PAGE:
By Adam Woodworth

I recently saw a news story on my Yahoo home page that was titled, “Rev. Falwell decries stem cell research.” In it, Falwell cited his belief that life begins at conception and said he opposes stem cell research even though it shows great medical promise. He said that “any medical research must pass a three-part test: “Is it ethically correct? Is it biblically correct? Is it morally correct?”

In case you missed it, Rev. Falwell says we must ask if the medical research in question is biblically correct. Herein lies the problem. Reverend Falwell makes an assumption that scientific research has to use the Bible as one “test” to see if they can move forward with the research. Reverend Falwell fails to accept that we are a nation of diversity when it comes to our religious beliefs. He continues to believe the myth that we are a “Christian” nation ruled by the laws of his God.

And, perhaps we used to be. Times have changed, Reverend. For you to even suggest that the Bible be used as a tool in any medical research is simply ridiculous. I’d be saying the same thing about any religious text. Science and religious belief must be kept separate. Science will always challenge and contradict faith. Religion will always contradict science.

We are no longer a nation ruled by Christianity. Perhaps we are one nation under God for some, but for others we may be one nation under Allah, or one nation under the moon. The religious shift is taking place in this country and it will continue to change.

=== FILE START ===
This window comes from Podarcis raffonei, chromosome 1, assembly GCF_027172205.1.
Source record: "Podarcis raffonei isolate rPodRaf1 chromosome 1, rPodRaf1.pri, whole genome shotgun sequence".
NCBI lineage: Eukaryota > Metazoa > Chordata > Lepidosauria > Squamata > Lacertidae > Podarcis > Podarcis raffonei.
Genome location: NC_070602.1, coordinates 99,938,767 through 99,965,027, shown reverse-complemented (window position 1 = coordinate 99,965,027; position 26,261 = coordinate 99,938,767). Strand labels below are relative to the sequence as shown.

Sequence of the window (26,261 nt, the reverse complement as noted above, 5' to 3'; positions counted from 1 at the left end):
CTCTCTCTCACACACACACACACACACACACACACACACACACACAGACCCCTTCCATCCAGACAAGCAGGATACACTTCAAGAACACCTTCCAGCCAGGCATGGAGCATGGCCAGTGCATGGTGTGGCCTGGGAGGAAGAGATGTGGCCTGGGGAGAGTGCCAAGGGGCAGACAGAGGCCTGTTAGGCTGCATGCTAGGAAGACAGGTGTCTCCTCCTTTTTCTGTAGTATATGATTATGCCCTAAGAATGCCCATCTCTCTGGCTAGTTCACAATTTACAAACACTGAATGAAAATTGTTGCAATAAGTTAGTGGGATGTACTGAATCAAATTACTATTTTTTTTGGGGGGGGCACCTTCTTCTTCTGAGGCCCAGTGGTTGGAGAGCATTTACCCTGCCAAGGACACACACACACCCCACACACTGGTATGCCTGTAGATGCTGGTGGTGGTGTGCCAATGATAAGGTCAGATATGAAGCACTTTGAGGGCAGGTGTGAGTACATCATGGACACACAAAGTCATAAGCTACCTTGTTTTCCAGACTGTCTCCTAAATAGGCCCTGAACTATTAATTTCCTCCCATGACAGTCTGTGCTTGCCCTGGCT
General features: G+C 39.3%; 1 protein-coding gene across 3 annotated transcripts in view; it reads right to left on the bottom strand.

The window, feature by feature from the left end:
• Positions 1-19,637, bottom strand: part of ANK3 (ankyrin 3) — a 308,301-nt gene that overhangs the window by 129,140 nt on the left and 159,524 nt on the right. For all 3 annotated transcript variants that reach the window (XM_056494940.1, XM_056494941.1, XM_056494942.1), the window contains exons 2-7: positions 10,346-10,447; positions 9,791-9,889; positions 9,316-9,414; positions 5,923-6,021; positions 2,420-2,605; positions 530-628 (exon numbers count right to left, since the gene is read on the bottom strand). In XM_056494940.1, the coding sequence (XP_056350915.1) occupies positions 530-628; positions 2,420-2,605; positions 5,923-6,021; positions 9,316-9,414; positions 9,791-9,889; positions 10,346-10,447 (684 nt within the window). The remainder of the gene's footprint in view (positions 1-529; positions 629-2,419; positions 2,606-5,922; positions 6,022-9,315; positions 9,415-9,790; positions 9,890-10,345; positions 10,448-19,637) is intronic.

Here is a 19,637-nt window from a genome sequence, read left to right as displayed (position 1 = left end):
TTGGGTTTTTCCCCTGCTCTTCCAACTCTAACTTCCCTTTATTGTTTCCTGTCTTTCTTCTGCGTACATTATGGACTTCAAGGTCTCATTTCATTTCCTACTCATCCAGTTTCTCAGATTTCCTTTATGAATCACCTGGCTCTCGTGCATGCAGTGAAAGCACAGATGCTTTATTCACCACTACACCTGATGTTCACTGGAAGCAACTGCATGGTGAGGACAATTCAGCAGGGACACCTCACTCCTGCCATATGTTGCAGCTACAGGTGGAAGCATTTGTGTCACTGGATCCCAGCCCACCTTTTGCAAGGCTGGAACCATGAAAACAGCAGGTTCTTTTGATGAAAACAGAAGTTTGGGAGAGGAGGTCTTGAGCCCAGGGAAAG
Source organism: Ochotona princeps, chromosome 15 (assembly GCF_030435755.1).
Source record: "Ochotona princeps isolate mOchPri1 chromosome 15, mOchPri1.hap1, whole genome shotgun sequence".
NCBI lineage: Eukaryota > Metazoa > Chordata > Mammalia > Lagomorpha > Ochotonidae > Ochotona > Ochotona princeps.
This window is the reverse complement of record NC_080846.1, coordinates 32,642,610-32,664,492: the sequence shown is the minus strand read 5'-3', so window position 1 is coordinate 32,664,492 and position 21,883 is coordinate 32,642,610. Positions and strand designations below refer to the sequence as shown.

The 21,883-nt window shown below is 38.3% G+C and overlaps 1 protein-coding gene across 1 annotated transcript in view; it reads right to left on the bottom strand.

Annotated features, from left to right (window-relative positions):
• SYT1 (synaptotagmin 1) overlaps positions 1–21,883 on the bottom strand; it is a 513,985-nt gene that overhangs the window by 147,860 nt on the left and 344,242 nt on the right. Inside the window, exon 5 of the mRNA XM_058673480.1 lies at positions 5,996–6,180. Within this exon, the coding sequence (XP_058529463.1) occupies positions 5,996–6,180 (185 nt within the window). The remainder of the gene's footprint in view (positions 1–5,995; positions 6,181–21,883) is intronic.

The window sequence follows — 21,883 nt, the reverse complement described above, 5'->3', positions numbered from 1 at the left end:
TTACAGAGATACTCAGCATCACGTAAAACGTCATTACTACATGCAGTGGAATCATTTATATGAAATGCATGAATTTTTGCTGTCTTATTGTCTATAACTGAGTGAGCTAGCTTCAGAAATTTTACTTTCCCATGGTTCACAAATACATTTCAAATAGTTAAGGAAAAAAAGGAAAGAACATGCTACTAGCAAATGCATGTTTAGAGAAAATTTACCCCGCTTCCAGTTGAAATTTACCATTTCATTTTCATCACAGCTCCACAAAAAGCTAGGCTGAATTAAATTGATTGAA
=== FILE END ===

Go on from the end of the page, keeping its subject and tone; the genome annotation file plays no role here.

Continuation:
The patriots of this country say we are a country united. This country is united in name only. We are a country divided by race, culture, religion, gender, sexual orientation and disability and we will continue to be divided until each and every one of us reaches out to each other, across the dividing lines, embrace each other and say, “I accept you for who you are.” But, it isn’t just about saying it, you also have to believe it in your heart. And, that is difficult for people like Reverend Jerry Falwell and others like him.

Personally, I think that before people like Reverend Jerry Falwell get any type of publicity, the publicity must pass a three-part test of its own: First, if it is on the television, can I change the channel? Second, if it is in the paper, can I turn the page? Third, how long do I have to see it in the news?

I’m all for free speech, so I say give Reverend Falwell his fifteen minutes of fame. It simply proves my point everytime people like Reverend Falwell get a little air time.


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